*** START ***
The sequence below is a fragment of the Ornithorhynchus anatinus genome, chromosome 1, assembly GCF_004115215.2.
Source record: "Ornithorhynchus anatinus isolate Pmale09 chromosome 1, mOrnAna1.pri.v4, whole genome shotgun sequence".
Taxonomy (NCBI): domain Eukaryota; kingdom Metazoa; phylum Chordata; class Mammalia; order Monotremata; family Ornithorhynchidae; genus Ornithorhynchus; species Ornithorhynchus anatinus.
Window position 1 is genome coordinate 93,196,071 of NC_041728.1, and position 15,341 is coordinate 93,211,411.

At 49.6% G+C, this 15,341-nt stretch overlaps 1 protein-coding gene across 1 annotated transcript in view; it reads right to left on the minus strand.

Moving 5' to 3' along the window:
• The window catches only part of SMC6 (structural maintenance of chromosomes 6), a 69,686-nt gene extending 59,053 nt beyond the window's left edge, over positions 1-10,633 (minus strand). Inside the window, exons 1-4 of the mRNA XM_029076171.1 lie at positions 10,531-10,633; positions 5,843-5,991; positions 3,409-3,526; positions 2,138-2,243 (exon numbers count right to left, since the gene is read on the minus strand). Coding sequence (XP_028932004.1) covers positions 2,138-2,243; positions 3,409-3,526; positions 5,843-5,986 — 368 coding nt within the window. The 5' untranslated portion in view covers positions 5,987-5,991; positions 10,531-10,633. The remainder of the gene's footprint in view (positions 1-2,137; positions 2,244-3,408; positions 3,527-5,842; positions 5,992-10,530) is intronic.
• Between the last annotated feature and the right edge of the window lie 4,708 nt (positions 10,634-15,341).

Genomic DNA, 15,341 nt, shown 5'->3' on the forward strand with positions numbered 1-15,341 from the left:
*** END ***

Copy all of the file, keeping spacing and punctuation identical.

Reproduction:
The sequence below is a fragment of the Ornithorhynchus anatinus genome, chromosome 1, assembly GCF_004115215.2.
Source record: "Ornithorhynchus anatinus isolate Pmale09 chromosome 1, mOrnAna1.pri.v4, whole genome shotgun sequence".
Taxonomy (NCBI): domain Eukaryota; kingdom Metazoa; phylum Chordata; class Mammalia; order Monotremata; family Ornithorhynchidae; genus Ornithorhynchus; species Ornithorhynchus anatinus.
Window position 1 is genome coordinate 93,196,071 of NC_041728.1, and position 15,341 is coordinate 93,211,411.

At 49.6% G+C, this 15,341-nt stretch overlaps 1 protein-coding gene across 1 annotated transcript in view; it reads right to left on the minus strand.

Moving 5' to 3' along the window:
• The window catches only part of SMC6 (structural maintenance of chromosomes 6), a 69,686-nt gene extending 59,053 nt beyond the window's left edge, over positions 1-10,633 (minus strand). Inside the window, exons 1-4 of the mRNA XM_029076171.1 lie at positions 10,531-10,633; positions 5,843-5,991; positions 3,409-3,526; positions 2,138-2,243 (exon numbers count right to left, since the gene is read on the minus strand). Coding sequence (XP_028932004.1) covers positions 2,138-2,243; positions 3,409-3,526; positions 5,843-5,986 — 368 coding nt within the window. The 5' untranslated portion in view covers positions 5,987-5,991; positions 10,531-10,633. The remainder of the gene's footprint in view (positions 1-2,137; positions 2,244-3,408; positions 3,527-5,842; positions 5,992-10,530) is intronic.
• Between the last annotated feature and the right edge of the window lie 4,708 nt (positions 10,634-15,341).

Genomic DNA, 15,341 nt, shown 5'->3' on the forward strand with positions numbered 1-15,341 from the left: